TEL AVIV (May. 14)
Gen. Ariel Sharon is trying to revamp Likud, the non-Labor opposition bloc he founded only last year, to eliminate its various factional components and create a unified party with much wider voter appeal. He has announced that he intends to carry out these reforms from within Likud. But rumors have cropped up lately that if he is unable to do this, the charismatic Yom Kippur War hero may head up a new movement and stand for election on a separate list.
Likud is composed mainly of the Herut and Liberal Parties which formerly constituted the Gahal bloc plus such former splinter factions as the State List and Free Center and the Greater Israel Movement. The latter has never been represented in the Knesset. All of the components are right of center politically and oppose any Israeli territorial concessions outside the framework of a formal peace settlement with the Arabs. But Herut, headed by former underground fighter Menachem Beigin, takes an extreme militant and nationalistic view and, like the Greater Israel Movement, advocates annexation of all or most of the administered territories.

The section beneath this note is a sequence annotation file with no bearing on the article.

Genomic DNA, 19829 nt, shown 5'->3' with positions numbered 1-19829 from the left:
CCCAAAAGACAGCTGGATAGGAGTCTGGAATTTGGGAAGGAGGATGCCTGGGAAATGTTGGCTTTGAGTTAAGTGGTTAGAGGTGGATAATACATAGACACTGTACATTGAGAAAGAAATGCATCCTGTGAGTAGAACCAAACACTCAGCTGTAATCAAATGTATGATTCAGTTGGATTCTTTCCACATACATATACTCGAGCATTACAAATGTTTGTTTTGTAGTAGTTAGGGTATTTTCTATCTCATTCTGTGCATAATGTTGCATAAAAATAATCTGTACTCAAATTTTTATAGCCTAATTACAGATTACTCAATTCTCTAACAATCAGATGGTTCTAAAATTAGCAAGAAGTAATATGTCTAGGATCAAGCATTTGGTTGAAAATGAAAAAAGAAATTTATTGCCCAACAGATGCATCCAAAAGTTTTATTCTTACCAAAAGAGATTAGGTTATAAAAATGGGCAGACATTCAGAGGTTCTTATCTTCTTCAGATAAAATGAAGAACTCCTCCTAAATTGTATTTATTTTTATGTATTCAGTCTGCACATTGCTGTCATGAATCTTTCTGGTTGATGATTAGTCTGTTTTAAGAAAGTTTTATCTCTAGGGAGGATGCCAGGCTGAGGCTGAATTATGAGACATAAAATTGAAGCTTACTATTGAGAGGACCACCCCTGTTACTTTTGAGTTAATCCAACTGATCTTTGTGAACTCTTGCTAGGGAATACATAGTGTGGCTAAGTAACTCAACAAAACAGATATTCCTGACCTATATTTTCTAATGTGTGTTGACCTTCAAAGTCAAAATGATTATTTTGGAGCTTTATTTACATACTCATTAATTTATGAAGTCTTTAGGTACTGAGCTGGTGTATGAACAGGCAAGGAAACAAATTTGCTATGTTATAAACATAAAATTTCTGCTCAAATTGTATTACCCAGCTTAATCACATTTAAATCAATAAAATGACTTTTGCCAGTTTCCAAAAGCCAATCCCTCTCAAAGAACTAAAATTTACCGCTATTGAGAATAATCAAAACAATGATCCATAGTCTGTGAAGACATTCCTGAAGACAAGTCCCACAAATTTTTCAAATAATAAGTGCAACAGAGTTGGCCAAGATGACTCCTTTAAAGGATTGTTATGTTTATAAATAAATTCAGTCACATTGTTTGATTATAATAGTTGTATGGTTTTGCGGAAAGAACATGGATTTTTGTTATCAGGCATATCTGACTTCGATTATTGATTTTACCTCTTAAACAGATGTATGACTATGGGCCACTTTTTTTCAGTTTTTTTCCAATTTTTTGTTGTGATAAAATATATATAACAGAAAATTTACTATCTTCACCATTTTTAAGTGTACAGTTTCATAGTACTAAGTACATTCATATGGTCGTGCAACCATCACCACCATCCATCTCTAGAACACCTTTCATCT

The Liberal, which is Sharon’s party, takes a more moderate position. Sharon is said to take the view that as long as Likud represents extremist positions its electoral base will always be limited. He has explained his position to his Liberal colleagues in seeking their support for reforms.
SHARON MAY RUN IF NEW ELECTIONS ARE HELD
But the Liberals, though sometimes at odds with their Herut partners, prefer gradual reforms to the precipitate action favored by Sharon. Obliterating factional lines in Likud, some, observers have pointed out, would encounter many complications. There is the position of the affiliated world General Zionist movement and the separate images that the Liberals, Herut and the other Likud partners jealously guard that must be considered.
Because of these difficulties and Sharon’s personality which favors rapid movement in politics no less than on the battlefield, some political circles believe that if new elections are held Sharon will run on a separate list. He is said to have a significant number of supporters already from among the grass roots protest and election reform movements with which he has maintained close contact.
Should he win election, a movement headed by Sharon could be a potential partner in a Labor coalition headed by Yitzhak Rabin, these circles say. They note that while Sharon has attacked Rabin politically, he strongly defended him against charges by a fellow Likud member, Gen. Ezer Weizman, that he was unfit to govern. According to the sources, Sharon has not ruled out the possibility of an association with Rabin at some later stage.